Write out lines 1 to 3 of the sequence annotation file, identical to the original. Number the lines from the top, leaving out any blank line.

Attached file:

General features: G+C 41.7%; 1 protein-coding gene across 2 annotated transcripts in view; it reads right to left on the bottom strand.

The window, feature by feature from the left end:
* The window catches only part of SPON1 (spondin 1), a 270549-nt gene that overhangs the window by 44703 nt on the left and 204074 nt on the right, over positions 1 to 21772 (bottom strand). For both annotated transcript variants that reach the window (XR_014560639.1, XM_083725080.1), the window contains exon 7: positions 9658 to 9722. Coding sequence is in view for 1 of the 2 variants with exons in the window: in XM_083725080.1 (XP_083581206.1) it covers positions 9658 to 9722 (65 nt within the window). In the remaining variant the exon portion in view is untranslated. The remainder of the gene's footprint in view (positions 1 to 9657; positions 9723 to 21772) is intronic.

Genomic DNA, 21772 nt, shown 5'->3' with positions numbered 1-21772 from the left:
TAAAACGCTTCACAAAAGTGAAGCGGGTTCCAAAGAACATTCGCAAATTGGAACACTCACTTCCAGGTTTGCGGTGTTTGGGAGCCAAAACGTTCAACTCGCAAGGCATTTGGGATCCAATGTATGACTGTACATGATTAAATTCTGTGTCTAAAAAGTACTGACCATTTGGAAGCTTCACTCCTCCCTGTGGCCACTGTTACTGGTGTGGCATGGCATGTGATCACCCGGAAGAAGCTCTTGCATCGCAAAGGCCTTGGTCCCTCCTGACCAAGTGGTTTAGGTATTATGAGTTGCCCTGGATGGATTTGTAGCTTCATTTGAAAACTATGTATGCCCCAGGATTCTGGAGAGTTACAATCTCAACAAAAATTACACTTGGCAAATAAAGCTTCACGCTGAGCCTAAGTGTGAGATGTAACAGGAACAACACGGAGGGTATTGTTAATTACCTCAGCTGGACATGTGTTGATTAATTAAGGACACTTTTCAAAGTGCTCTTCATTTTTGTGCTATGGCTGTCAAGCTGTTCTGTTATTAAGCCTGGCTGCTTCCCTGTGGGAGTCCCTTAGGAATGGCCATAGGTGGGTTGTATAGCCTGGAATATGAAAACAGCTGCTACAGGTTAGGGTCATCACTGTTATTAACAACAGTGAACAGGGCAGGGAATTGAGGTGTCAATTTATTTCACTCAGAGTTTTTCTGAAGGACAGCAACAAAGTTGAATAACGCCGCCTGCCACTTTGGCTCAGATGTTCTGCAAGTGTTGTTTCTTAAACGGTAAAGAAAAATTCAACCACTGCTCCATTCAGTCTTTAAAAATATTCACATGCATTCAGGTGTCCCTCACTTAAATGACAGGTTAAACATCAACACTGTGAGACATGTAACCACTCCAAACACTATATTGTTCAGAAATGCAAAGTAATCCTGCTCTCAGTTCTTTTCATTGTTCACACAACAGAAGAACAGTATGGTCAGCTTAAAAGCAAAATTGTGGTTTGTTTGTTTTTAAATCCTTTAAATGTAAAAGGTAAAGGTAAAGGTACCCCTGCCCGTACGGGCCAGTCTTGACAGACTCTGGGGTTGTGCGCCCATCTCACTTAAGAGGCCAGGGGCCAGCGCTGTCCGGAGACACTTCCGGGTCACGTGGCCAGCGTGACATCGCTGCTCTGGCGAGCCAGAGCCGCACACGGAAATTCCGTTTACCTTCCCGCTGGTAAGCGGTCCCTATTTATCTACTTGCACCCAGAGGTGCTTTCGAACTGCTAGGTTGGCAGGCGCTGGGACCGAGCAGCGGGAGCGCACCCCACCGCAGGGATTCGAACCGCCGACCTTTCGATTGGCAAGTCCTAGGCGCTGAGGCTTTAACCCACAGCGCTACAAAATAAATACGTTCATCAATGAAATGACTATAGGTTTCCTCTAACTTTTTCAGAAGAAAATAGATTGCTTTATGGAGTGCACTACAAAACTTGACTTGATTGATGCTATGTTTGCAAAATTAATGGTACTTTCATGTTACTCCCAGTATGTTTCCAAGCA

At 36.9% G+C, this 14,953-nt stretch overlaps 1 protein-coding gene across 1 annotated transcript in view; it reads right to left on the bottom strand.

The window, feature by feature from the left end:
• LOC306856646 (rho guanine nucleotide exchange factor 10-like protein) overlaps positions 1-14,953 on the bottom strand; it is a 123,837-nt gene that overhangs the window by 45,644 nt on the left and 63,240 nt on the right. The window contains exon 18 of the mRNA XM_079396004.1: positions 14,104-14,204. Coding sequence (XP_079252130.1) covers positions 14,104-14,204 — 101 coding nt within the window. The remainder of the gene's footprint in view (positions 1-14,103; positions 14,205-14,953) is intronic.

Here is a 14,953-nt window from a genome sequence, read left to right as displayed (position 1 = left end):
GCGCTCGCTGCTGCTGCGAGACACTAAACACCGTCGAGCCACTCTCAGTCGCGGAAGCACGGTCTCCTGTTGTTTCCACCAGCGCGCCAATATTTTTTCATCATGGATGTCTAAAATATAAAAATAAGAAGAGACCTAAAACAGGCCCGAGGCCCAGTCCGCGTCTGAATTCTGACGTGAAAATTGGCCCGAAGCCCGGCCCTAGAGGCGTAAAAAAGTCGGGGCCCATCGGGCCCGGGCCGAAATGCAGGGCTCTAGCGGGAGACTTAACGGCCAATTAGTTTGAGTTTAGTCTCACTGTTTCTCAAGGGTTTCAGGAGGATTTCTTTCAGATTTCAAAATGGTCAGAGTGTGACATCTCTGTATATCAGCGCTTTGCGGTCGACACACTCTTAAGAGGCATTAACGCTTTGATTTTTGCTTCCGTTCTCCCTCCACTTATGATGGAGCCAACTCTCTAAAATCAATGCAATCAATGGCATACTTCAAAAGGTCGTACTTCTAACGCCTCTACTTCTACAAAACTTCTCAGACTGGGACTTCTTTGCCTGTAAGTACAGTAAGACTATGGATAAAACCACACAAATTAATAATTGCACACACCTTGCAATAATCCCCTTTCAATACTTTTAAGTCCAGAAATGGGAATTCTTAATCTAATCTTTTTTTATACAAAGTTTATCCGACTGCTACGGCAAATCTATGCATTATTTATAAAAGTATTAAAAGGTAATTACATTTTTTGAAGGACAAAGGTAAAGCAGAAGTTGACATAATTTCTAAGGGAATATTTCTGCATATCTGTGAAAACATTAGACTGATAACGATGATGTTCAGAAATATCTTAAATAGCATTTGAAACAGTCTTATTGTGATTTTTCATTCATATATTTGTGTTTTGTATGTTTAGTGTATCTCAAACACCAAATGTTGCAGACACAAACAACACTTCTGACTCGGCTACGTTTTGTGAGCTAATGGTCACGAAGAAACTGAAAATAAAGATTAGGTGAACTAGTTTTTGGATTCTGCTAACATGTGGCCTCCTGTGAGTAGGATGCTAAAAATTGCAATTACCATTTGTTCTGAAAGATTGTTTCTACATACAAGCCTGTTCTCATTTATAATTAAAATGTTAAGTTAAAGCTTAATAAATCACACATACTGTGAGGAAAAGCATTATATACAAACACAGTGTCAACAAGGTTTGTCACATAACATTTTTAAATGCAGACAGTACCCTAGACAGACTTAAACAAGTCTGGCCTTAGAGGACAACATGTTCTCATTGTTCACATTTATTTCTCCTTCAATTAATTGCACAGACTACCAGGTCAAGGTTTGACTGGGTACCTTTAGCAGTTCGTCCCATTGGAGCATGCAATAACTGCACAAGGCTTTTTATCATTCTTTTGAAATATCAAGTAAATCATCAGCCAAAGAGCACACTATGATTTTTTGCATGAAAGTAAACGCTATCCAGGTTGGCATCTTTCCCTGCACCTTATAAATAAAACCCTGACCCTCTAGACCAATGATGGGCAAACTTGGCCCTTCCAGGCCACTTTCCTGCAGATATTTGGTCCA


General features: G+C 41.7%; 1 protein-coding gene across 2 annotated transcripts in view; it reads right to left on the bottom strand.

The window, feature by feature from the left end:
* The window catches only part of SPON1 (spondin 1), a 270549-nt gene that overhangs the window by 44703 nt on the left and 204074 nt on the right, over positions 1 to 21772 (bottom strand). For both annotated transcript variants that reach the window (XR_014560639.1, XM_083725080.1), the window contains exon 7: positions 9658 to 9722. Coding sequence is in view for 1 of the 2 variants with exons in the window: in XM_083725080.1 (XP_083581206.1) it covers positions 9658 to 9722 (65 nt within the window). In the remaining variant the exon portion in view is untranslated. The remainder of the gene's footprint in view (positions 1 to 9657; positions 9723 to 21772) is intronic.